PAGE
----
8 F.4th 459

BACKGROUND

Gerald Lundergan is the father of former Kentucky Secretary of State, Alison Lundergan Grimes, and he is the owner of S.R. Holding Company ("S.R. Holding"), which operates catering, events, and emergency disaster businesses.1 Lundergan has been actively engaged in Kentucky politics, having served as a member of the Kentucky House of Representatives and as the chair of the Kentucky Democratic Party. On July 1, 2013, during her first term as Kentucky Secretary of State, Grimes announced her intention to run against Mitch McConnell in the 2014 U.S. Senate race.2 Jonathan Hurst ("Hurst") served as Grimes’ campaign manager, but Lundergan was heavily involved in the day-to-day operations of the campaign—namely campaign fundraising, expenses, and strategy—and often met with Hurst to discuss these topics. Lundergan negotiated with vendors, hired campaign staff, and reviewed and approved vendor invoices and campaign advertisements.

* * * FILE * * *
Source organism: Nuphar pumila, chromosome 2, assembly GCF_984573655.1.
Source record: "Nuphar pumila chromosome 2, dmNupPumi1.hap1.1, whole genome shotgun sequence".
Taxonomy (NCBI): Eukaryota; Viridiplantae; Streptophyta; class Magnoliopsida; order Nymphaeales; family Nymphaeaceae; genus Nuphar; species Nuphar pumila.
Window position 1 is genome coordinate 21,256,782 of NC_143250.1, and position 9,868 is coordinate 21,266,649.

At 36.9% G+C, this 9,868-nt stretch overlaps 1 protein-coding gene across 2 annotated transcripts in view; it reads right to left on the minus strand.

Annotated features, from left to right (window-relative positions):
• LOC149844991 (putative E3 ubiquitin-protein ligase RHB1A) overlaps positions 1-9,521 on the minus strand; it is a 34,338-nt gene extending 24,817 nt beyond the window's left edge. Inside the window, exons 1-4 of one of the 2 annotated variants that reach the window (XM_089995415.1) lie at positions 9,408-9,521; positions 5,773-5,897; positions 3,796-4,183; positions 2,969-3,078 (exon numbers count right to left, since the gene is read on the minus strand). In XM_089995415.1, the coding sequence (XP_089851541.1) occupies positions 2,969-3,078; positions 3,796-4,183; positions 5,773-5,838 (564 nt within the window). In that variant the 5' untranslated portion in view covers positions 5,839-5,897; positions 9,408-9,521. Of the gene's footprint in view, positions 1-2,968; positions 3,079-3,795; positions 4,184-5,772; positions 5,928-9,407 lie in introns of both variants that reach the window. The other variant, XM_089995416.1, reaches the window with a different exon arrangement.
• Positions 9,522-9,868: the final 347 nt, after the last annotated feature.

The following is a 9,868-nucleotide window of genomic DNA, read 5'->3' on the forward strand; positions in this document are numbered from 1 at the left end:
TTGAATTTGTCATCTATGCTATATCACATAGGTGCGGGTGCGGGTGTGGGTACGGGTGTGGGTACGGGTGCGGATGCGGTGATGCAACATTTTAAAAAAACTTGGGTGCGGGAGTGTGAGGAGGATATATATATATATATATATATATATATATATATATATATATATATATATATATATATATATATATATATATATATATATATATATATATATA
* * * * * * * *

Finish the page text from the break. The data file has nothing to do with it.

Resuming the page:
After Grimes announced her intention to run against McConnell, the campaign began planning a kick-off event to take place at the end of July 2013 that would serve as a more formal announcement of the campaign. The kick-off event took place at the Carrick House, which is owned by Lundergan. The Lundergan family, including Gerald Lundergan and Grimes’ sisters, Abby Lundergan Dobson and Alissa Lundergan, helped coordinate the event, and S.R. Holding made payments to four vendors who provided staging, lighting, an LED video wall, and audio-visual equipment and services for the event, at a total cost of $25,495. S.R. Holding only invoiced the campaign $3,706.25—which covered the expenses that the company incurred for the stage, audio-visual services, tent stations, bottled water, two banners, chairs, and the outdoor facility rental—and the campaign paid this balance in a check addressed to "Lundy's Special Events."3 (R. 211, Trial Tr. at PageID # 3814; Doc. No. 31, App'x at 144–45.) The campaign's FEC Report that was filed on October 15, 2013, included the $3,706.25 payment to S.R. Holding, and the report was sent to Grimes, Lundergan, and Hurst for their review to ensure that the listed disbursements were described accurately. After the company was served with a grand jury subpoena requesting records and information related to expenses incurred for the campaign, S.R. Holding invoiced the campaign for the unpaid expenses of the kick-off event.